As the credit crunch becomes a reality, affected companies will inevitably consider redundancies.
It is essential for employers to take professional advice, in order to ensure that statutory procedures are followed and real savings made.
Redundancy amounts to dismissal; claims in respect of unfair dismissal or discrimination may therefore easily arise.
Employers have to show in all cases that measures adopted were proper and were proportionate means of achieving legitimate aims
Here are some useful redundancy tips:
Warn the employees
Employers must warn those employees who may be affected. Employees may reasonably be instructed to treat such warnings as confidential information.
Consult with the employees
If proposed redundancies involve singling out employees from a group doing the same job (rather than making redundant everyone in a particular department or place of employment) employers should set objective criteria and score individuals against each other, in order properly and fairly to decide who is potentially redundant.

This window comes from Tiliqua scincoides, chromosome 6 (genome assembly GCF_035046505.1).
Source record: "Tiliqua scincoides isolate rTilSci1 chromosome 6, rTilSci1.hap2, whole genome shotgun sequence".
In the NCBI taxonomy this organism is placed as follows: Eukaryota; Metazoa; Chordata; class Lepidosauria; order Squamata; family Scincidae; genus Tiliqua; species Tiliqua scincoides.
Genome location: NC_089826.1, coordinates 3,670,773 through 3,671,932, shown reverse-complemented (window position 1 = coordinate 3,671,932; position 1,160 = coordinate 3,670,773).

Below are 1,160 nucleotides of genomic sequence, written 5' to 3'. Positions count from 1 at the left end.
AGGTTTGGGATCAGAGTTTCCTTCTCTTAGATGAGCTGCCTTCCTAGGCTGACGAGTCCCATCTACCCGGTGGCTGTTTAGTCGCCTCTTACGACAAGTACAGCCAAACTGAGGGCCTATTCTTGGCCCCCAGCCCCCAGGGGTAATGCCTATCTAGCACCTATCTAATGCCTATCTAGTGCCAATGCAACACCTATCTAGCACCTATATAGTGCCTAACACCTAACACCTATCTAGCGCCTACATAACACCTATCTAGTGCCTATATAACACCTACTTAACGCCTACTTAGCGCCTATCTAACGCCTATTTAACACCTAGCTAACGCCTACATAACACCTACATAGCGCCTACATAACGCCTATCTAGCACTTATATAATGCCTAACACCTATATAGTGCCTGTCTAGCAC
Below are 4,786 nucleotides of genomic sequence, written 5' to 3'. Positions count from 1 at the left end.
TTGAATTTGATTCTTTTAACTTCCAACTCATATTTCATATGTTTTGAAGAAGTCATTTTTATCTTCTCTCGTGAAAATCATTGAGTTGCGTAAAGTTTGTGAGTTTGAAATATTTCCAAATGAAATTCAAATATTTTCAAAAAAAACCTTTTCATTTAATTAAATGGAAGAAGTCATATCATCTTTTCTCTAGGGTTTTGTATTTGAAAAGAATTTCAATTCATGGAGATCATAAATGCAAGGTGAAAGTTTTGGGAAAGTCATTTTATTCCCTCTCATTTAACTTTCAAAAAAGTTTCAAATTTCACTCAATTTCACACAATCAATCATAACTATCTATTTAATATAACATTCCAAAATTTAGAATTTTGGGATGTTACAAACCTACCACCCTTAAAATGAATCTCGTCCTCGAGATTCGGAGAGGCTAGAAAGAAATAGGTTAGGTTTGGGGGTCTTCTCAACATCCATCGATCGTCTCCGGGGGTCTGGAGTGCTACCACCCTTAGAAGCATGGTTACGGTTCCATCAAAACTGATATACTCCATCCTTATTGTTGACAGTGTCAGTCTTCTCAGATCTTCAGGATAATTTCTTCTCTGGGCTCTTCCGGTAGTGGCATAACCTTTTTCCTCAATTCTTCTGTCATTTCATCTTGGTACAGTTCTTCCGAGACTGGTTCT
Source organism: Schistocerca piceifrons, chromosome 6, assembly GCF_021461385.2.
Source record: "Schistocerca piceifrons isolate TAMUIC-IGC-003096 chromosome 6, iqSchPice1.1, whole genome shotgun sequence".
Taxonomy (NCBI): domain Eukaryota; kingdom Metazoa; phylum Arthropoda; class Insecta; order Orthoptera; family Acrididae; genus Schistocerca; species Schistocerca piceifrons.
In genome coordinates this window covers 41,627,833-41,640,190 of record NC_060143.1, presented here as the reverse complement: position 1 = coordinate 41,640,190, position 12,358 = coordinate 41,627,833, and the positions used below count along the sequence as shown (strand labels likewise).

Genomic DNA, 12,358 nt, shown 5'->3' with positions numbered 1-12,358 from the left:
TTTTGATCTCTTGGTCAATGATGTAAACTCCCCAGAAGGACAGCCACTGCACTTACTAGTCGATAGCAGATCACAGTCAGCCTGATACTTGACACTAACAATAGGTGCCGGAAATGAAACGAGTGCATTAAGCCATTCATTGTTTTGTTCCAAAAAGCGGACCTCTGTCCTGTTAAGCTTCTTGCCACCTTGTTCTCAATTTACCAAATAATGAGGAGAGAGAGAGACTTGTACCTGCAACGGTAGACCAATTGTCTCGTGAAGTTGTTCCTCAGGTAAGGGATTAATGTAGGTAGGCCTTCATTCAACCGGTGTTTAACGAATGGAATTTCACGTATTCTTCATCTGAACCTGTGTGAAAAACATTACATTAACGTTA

It is vital that employers consult with relevant employees before making final redundancy decisions – they must be given the opportunity to influence the decision-making process
Check the number of employees who are being made redundant
Where twenty or more employees are being made redundant within a period of ninety days, employers must inform and consult with employee representatives.
Don’t discriminate unfairly in making redundancy payments
Making enhanced redundancy payments to older employees (or to those with longer service) may amount to age discrimination.
Follow Statutory Dismissal Procedures
Employers will find it difficult to contest unfair dismissal claims if they have not followed proper procedures.
These require, for instance, written invitations to consultation meetings and notification of rights of appeal against adverse decisions.
Speak to our employment team today for furher information.